Wednesday, June 1, 2011

Latina scientist appointed to Presidential Advisory Commission

Dr. Alicia Abella has been appointed to the Presidential Advisory Commission on Educational Excellence for Hispanics.

Dr. Alicia Abella
AT&T research scientist Alicia Abella, Ph.D. has been appointed to the prestigious Presidential Advisory Commission on Educational Excellence for Hispanics. Dr. Abella, executive director of technical research at AT&T Labs, is a leader in the nation's efforts to encourage minorities and women to pursue careers in science, technology, engineering and math, commonly known as STEM fields.

The Commission, appointed by U.S. President Barack Obama, will support the White House Initiative on Educational Excellence for Hispanics and its director, Juan Sepulveda, and provide advice on matters pertaining to the educational attainment of the Hispanic community. Members represent a broad range of sectors including science, business, academia and the arts.

"I am honored to serve on this important commission whose mission is aligned with my long-standing effort to help minority and female students achieve their educational objectives," said Dr. Abella. "I owe my professional success to my education, and have made it my personal objective to help our youth reach adulthood with the educational background they will need to achieve their own version of the American dream."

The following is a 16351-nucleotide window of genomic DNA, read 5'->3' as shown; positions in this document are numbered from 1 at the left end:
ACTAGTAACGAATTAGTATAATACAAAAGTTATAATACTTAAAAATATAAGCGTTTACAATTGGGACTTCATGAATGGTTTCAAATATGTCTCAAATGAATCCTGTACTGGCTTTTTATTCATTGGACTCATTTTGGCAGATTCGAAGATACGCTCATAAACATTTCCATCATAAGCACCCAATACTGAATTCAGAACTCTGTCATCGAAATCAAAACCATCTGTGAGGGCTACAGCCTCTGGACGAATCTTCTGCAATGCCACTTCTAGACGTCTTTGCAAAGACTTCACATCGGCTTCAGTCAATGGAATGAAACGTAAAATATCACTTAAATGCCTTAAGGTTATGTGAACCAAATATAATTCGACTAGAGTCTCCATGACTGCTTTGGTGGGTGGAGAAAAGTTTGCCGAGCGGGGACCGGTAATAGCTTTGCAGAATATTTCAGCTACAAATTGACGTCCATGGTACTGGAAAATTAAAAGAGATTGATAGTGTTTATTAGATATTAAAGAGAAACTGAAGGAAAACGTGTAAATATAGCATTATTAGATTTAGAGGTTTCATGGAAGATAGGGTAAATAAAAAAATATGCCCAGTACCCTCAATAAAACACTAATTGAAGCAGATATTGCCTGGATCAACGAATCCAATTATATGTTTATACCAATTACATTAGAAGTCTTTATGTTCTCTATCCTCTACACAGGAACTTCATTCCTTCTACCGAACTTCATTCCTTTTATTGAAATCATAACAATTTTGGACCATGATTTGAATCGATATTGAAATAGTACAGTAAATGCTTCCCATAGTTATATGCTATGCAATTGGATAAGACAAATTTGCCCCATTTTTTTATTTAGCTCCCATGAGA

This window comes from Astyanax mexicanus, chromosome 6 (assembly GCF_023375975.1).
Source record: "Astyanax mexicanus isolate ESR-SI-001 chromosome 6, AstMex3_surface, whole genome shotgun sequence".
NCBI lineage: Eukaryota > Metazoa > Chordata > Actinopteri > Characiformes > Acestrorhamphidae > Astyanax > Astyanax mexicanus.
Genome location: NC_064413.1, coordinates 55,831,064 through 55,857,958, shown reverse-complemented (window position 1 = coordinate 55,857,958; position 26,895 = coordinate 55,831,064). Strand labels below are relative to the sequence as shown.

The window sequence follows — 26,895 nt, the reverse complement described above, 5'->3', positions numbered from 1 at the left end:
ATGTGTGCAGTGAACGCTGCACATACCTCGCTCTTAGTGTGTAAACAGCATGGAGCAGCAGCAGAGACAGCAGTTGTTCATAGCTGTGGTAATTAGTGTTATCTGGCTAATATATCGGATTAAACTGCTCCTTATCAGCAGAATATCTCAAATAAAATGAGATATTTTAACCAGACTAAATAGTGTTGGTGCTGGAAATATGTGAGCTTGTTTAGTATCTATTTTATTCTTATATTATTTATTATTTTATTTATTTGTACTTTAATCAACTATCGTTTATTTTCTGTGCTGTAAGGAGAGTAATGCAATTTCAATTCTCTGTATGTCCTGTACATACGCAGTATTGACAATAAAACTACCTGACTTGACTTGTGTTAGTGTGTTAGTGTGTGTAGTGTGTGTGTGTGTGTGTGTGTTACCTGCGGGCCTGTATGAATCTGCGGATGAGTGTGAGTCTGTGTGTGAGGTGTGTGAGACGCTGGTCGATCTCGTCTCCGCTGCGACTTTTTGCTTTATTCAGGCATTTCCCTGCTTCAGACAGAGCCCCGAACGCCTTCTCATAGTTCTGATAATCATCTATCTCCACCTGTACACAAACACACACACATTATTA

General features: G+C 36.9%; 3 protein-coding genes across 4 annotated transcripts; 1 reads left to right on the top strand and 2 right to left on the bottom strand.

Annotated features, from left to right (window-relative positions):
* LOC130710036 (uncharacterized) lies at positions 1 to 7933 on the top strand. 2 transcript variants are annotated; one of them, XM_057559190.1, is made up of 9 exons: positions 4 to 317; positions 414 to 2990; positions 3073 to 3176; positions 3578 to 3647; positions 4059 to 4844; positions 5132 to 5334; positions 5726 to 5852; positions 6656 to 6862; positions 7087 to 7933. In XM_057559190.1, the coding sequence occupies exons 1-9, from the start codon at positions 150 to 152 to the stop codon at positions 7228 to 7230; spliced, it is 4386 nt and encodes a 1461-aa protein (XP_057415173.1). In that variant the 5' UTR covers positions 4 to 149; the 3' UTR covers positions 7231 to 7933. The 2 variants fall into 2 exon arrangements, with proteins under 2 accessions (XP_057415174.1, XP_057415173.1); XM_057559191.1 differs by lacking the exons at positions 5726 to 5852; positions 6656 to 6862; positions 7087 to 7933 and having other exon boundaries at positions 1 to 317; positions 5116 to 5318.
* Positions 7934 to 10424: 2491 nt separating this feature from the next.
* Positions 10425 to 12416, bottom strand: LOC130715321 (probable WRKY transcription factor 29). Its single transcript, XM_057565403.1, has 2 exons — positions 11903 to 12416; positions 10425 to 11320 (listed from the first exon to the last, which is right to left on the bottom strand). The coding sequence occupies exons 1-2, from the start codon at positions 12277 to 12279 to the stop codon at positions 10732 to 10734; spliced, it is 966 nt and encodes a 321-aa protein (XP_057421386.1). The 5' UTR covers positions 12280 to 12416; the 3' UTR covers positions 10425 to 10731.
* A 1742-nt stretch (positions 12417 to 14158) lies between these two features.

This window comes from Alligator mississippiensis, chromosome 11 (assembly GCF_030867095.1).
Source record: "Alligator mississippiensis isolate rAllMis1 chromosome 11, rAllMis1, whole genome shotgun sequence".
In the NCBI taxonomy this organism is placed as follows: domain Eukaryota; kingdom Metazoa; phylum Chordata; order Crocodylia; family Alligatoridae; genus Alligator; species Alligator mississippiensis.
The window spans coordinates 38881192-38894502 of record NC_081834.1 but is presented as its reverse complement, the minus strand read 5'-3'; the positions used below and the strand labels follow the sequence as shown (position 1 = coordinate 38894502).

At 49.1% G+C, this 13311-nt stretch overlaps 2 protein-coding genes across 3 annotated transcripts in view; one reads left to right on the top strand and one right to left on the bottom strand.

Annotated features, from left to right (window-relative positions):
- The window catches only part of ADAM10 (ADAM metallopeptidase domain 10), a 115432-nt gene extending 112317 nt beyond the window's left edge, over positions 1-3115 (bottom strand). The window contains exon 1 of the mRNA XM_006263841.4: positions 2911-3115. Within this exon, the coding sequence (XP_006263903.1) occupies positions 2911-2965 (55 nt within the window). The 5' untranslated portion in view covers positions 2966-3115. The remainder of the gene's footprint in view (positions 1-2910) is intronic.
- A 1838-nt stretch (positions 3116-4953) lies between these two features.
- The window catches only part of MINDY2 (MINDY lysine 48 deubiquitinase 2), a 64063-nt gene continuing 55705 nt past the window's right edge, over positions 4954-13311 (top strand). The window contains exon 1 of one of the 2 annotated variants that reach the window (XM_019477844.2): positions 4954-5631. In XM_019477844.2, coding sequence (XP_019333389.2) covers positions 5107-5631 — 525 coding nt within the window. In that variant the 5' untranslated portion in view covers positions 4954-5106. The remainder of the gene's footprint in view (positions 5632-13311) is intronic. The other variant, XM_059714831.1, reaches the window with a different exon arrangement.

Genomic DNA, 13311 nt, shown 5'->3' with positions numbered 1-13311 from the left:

At AT&T Labs Dr. Abella manages a group of researchers specializing in data mining, user interfaces, IPTV, mobile services, SIP/VoIP technology, and environmental sustainability. She has a Ph.D. in computer science from Columbia University, a M.S. from Columbia and B.S. from NYU, both in computer science.

Dr. Abella is a strong advocate of fostering the development of minorities and women in science and engineering. As executive vice president for the Young Science Achievers program, she works tirelessly to bring an interest and excitement in science and engineering to high school-aged women and minority students through a program of mentoring and scientific achievement. She also chairs the AT&T Labs Fellowship program, in which she helps encourage, advise and evaluate candidates for a prestigious graduate scholarship from AT&T targeted at women and minorities.

White House Initiative on Educational Excellence for Hispanics Director Juan Sepulveda said Abella will help the Commission discover new ways to increase Latino educational attainment, which is important in the global contest for the jobs and industries of the future.

Other individuals appointed by President Obama to the Commission include Dr. Eduardo J. Padron (chair) and Cesar Conde of Florida; Francisco G. Cigarroa, Ricardo Romo, Sylvia Acevedo and JoAnn Gama of Texas; Darline P. Robles and Patricia Gandara of California; Marta Tienda of New Jersey; Luis R. Fraga of Washington; Maria Neira and Lisette Nieves of New York; Daniel Cardinali of Virginia; Manny Sanchez of Illinois; and Alfredo J. Artiles of Arizona.



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